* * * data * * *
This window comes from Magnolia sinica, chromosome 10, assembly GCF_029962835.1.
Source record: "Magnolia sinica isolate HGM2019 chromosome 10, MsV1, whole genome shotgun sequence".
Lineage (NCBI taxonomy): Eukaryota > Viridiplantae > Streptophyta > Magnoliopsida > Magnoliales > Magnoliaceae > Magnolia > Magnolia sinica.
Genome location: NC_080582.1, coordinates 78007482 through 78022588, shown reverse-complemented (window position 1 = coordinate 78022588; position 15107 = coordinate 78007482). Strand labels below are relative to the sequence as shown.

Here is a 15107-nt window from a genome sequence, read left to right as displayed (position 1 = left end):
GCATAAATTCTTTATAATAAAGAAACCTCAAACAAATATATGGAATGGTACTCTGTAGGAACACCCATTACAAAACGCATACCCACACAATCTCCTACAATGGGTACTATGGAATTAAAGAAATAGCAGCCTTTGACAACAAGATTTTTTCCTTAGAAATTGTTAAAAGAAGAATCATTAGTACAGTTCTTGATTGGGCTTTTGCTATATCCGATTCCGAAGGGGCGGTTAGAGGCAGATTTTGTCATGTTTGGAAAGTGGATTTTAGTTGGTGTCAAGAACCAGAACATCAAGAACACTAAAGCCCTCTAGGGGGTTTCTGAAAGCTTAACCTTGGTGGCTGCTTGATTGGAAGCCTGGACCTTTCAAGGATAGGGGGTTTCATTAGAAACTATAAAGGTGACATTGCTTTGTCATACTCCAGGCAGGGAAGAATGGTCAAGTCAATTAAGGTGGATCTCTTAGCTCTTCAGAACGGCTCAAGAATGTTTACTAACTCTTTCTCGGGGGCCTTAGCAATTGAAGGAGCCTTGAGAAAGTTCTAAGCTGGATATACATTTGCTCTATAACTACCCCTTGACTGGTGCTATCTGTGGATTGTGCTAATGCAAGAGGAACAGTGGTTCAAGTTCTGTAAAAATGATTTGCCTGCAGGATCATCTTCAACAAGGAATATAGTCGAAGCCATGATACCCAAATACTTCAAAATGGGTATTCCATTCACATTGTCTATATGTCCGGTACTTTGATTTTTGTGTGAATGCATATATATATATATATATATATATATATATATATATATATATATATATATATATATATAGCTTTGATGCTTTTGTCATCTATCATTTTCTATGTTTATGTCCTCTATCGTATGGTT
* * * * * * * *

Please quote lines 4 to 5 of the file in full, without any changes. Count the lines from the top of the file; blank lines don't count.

Genome location: NC_080582.1, coordinates 78007482 through 78022588, shown reverse-complemented (window position 1 = coordinate 78022588; position 15107 = coordinate 78007482). Strand labels below are relative to the sequence as shown.

Here is a 15107-nt window from a genome sequence, read left to right as displayed (position 1 = left end):